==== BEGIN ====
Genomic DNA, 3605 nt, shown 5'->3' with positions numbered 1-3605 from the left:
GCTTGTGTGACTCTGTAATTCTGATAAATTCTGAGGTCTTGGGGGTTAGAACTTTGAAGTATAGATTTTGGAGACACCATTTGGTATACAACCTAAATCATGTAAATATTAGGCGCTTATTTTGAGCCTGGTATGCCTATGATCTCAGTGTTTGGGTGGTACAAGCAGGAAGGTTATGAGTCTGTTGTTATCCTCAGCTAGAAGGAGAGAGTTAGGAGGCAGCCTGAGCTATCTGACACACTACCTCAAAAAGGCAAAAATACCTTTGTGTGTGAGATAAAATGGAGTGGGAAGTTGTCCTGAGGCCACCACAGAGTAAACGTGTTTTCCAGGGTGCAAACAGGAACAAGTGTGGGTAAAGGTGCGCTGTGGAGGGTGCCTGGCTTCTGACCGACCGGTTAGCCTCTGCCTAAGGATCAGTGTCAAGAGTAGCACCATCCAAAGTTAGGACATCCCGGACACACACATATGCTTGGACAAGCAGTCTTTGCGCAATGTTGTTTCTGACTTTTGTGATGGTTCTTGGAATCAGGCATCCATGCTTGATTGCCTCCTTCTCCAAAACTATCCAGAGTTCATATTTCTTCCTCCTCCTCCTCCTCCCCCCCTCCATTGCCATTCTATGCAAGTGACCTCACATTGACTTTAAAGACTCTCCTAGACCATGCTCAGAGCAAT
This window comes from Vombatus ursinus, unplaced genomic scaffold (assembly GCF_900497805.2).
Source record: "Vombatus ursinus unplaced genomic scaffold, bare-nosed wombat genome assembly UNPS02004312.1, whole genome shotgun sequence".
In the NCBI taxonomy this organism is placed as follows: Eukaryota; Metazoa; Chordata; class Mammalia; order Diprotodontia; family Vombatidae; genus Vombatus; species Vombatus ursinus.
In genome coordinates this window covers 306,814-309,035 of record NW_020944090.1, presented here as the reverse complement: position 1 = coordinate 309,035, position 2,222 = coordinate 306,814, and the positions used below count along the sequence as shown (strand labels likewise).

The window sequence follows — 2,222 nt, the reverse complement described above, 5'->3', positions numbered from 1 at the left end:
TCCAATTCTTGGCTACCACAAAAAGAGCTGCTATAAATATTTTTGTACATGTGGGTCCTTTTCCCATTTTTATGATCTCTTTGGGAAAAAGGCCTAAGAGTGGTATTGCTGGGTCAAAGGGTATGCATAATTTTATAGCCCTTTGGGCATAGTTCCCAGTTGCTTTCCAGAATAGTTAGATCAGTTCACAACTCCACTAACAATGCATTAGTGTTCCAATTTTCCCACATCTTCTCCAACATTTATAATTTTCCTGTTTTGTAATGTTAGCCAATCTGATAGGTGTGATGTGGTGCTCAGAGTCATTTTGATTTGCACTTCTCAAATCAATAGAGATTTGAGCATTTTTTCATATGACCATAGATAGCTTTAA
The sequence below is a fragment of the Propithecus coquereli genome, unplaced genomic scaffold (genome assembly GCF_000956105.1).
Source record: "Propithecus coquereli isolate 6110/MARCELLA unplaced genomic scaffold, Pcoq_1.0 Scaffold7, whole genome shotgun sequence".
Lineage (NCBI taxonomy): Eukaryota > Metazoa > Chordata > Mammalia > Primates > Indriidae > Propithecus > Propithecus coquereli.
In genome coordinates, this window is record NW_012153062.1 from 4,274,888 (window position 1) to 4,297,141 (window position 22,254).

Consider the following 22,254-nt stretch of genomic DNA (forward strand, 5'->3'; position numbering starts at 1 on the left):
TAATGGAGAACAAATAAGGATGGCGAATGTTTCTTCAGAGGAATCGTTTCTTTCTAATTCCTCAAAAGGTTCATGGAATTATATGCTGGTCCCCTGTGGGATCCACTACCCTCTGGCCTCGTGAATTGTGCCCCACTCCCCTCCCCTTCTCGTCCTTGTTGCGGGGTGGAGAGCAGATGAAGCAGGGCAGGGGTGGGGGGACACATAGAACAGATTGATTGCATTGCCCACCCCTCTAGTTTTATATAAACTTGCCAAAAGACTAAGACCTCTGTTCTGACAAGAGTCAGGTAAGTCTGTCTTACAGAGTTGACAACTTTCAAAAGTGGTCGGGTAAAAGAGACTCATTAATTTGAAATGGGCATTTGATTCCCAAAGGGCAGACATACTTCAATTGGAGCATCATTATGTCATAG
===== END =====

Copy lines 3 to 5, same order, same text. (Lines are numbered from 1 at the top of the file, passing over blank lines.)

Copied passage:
This window comes from Vombatus ursinus, unplaced genomic scaffold (assembly GCF_900497805.2).
Source record: "Vombatus ursinus unplaced genomic scaffold, bare-nosed wombat genome assembly UNPS02004312.1, whole genome shotgun sequence".
In the NCBI taxonomy this organism is placed as follows: Eukaryota; Metazoa; Chordata; class Mammalia; order Diprotodontia; family Vombatidae; genus Vombatus; species Vombatus ursinus.